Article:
“Elementor Pro is removing things like ACF/Pods integration from their lowest tier ‘Essential’ plan in December,” Clark said. “Existing subscribers keep the functionality but anyone getting new licenses after Dec 4th won’t have those.

“It’s not super clear since I don’t use the other features whether they’ve removed many other things or if some of those things are actually new features shipping in December to just the other plans.

“The impact of this is that I’ve chosen to replace the Elementor Pro integration for Pods that they provide — with a more complete alternative solution within the Page Builder Toolkit add-on. Previously, only new Pods-centric widgets were added. Soon I’ll add dynamic content support for Pods that will be available as a better alternative to what is in Elementor Pro currently.”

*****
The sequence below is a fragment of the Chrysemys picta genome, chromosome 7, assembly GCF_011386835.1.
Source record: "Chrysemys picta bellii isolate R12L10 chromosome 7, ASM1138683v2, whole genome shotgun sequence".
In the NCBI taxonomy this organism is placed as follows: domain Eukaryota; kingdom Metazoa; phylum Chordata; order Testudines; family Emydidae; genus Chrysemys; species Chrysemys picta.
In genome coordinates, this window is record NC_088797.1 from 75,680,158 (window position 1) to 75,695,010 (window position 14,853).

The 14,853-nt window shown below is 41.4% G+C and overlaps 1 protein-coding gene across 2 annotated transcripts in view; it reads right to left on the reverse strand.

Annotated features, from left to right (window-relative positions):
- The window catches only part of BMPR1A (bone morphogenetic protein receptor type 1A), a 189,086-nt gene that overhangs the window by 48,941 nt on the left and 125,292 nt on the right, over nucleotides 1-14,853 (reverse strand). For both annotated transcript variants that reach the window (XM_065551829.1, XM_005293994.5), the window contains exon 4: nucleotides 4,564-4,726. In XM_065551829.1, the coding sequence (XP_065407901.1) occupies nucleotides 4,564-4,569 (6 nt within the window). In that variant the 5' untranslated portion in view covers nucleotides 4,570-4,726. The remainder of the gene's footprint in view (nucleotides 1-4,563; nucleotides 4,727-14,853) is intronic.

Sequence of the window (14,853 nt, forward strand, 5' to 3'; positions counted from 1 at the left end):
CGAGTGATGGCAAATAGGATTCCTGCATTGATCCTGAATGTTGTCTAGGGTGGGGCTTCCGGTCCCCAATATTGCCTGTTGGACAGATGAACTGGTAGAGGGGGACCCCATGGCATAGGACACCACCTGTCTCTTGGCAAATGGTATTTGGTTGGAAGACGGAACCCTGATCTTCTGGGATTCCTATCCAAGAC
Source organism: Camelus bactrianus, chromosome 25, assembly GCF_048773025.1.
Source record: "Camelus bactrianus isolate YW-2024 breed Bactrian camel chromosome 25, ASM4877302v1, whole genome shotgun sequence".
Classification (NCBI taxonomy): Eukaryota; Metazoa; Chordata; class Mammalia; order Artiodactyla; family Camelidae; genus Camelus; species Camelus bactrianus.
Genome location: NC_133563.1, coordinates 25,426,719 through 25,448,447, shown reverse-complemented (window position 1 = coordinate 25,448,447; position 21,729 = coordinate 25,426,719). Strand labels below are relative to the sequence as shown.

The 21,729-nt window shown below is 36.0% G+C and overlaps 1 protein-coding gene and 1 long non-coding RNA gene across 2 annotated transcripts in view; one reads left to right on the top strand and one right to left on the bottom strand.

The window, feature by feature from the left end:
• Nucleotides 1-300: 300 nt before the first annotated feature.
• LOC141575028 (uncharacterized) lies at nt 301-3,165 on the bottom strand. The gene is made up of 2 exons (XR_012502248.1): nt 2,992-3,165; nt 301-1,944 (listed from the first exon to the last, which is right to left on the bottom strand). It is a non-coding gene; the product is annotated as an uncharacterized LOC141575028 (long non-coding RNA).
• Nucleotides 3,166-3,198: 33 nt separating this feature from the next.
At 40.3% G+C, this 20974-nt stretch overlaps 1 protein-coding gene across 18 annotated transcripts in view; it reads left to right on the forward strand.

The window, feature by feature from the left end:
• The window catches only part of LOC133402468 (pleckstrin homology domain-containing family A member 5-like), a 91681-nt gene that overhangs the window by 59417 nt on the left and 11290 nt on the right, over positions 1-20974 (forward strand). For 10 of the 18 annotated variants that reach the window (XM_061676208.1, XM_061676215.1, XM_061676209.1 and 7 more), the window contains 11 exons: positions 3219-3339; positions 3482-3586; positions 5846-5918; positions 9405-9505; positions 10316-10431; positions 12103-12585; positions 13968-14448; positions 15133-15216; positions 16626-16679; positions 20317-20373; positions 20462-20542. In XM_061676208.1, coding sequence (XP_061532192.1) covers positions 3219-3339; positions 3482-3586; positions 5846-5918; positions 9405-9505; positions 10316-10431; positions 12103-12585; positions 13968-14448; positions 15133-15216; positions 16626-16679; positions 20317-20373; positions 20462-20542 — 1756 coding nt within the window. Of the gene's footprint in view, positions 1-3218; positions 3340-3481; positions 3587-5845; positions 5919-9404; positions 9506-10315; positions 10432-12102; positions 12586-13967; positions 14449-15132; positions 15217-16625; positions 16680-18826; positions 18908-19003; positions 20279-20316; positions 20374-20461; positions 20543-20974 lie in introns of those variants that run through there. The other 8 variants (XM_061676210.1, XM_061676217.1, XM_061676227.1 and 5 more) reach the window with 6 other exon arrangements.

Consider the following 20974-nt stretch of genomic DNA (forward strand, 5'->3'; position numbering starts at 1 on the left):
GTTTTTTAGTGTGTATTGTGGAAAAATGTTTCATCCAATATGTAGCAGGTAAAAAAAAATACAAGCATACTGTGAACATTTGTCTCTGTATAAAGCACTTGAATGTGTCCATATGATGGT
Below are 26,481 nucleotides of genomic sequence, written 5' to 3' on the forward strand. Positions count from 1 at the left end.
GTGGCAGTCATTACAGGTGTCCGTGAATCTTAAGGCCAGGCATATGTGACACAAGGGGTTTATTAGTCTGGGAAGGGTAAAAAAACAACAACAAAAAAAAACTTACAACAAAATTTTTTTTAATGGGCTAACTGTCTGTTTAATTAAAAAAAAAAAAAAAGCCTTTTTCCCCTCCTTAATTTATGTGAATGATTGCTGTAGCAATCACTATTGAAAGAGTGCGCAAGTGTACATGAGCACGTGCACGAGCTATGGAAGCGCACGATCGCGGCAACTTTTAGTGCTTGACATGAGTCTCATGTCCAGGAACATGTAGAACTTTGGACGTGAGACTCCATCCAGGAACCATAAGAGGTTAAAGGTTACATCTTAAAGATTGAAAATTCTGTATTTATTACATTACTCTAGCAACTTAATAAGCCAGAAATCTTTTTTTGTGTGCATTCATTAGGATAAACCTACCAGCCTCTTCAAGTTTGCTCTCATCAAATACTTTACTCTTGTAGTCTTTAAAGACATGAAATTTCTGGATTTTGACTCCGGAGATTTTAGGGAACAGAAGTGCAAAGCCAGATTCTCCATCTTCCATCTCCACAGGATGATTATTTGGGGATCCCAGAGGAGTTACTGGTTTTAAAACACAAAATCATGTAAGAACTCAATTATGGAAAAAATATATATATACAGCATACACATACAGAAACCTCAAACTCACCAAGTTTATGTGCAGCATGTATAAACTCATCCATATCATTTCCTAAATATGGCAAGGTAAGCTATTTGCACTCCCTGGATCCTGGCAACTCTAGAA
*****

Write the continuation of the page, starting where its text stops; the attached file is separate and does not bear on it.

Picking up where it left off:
Concerned Elementor customers reacted to the news on X/Twitter as well as in the comments of the announcement, many looking for reassurance that the features they paid for will still be accessible to them after the change.

The anti-Elementor crowd responded to their concerns in a critical and dismissive way, using the news of the modified plans as an opportunity to express and reinforce their disapproval of the page builder. This prompted those who are reluctantly using the tool to ask for viable alternatives in the comments of the tweet.

Elementor has had a somewhat contentious relationship with the open source project, as it has historically marketed itself against WordPress core. The plugin’s reputation has been saddled with bloat and performance concerns for years, calling its long-term future into question. The writing was on the wall for most page builders when WordPress decided to land full-site editing capabilities in core.